When you own your own business, it can be a struggle to decide if you are charging enough for your work. It can be hard to ask others what they are charging because it is often taboo to talk about prices. So, how can you decide how much to charge your clients?
When I first started my business quite a few years ago, I started out charging an hourly rate that was similar to the hourly rate I had been paid as an employee. BIG MISTAKE. I hadn’t taken into consideration all the non-billable and administrative time required, like quoting projects, not to mention the costs of hardware, software and other hard costs. It wasn’t until some years later, and after learning the hard way, that I learned from Cameron Foote (in the first point below) that I needed to charge 4x to 5x what I hoped to end up with. Here then are my 5 tips to help you decide how much you should charge for your services:
- Calculate your expenses and overhead. According to Cameron Foote of Creative Business Newsletter, you need to charge four to five times more than what you want to end up with. This is so that you account for you other expenses, such as rent, non-billable time, overhead, taxes, software, and anything else that it takes to run your business.
- Calculate how much you need to make. To do this, you should calculate how many hours you want to work and how much you want to earn. So, let’s say you want to work 10 hour/week and you want to earn a $100/week, you may think you need to charge $10/hour, but you still need to apply the 4x to 5x rule (above), so in reality, you should charge $40 to $50/hour to end up with $10/hour. This may (or may not) be realistic in your market. You may have to adjust your rates, depending on what people are willing to pay and the fees charged in your surrounding market.
- Determine what others are charging. Though you can’t always ask others what they are charging, you can do an online search. Check out other websites of businesses similar to yours and see what they are charging. Though there might be some differences due to locations, you can get a general idea to base your own prices off of.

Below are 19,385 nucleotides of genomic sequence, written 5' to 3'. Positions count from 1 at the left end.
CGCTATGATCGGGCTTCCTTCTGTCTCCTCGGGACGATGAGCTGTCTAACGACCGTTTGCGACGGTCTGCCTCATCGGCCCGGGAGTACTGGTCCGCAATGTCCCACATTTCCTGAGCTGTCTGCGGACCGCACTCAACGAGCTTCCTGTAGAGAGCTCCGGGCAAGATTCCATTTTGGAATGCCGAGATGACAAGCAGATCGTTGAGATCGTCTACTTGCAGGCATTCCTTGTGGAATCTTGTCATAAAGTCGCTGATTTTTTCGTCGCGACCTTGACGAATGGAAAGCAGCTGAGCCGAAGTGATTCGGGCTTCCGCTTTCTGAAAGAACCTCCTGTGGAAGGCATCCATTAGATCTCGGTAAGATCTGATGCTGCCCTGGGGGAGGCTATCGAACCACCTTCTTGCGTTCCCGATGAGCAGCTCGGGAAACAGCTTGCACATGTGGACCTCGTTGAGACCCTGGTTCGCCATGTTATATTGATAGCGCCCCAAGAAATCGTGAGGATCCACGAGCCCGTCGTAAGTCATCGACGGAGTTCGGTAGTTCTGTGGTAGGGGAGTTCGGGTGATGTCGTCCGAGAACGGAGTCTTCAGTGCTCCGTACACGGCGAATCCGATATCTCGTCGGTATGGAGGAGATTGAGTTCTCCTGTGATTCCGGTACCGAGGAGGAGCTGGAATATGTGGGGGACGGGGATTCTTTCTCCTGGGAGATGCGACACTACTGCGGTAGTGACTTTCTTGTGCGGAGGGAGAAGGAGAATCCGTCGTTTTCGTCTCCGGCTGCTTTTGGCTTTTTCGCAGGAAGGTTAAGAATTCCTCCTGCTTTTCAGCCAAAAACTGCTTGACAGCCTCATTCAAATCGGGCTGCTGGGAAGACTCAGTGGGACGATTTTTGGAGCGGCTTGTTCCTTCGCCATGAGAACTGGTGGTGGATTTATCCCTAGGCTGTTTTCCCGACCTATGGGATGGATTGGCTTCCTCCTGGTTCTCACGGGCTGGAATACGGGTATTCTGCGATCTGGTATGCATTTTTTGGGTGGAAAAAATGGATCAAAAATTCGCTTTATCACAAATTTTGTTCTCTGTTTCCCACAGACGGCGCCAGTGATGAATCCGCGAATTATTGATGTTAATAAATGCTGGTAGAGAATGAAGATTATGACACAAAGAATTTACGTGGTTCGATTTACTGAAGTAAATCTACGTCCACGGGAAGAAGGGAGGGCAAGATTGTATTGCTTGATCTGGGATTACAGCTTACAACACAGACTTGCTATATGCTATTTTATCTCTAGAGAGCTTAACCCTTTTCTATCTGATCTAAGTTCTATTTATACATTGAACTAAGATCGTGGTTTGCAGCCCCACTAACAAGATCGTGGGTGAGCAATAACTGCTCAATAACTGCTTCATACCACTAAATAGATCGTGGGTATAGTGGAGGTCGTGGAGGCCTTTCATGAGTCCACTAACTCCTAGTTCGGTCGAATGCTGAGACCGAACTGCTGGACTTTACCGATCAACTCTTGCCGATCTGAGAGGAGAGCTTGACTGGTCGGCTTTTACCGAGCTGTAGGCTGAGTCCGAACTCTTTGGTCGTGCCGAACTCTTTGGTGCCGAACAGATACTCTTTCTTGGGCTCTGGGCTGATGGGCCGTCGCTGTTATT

- Determine what people are willing to pay. People are willing to pay more for certain tasks such as technical and computer tasks. Also, if you have specialized training, you can charge more than someone who is doing basic administrative tasks.
- You have to be happy with your fees. You are going to be the one discuss your fees with others, so you have to be comfortable with them. You, alone, need to be able to talk to others about your fees so that you can close deals and get paid. Bottom line, be happy with the fees that you are charging. And be proud to state them to your prospects and clients. The better you are, the more you’re worth it!
It can be very difficult to figure out how much you should charge for your work. You need to consider what your expenses and overhead are and charge accordingly. You should also determine what people are willing to pay and what others are charging. Lastly, you need to be comfortable speaking about your rates.
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This article is published by Will Sherwood | The Sherwood Group |Website Design | Graphic Design | Marketing Communications: The Sherwood Group has over 30 years of experience working with all sorts of companies, small and large. Our clients range from entrepreneurs to Fortune 500 firms, in nearly every business sector, from across the street to around the world (and yes, even Europe, China, and South America). Our goal is to create advertising, graphic design, website design, and marketing communication that still looks fresh and relevant 10-15 years later. Our mission is to stir your imagination and leave your competition shaken and wondering, Now what do we do?” We are located in Myrtle Beach, South Carolina.
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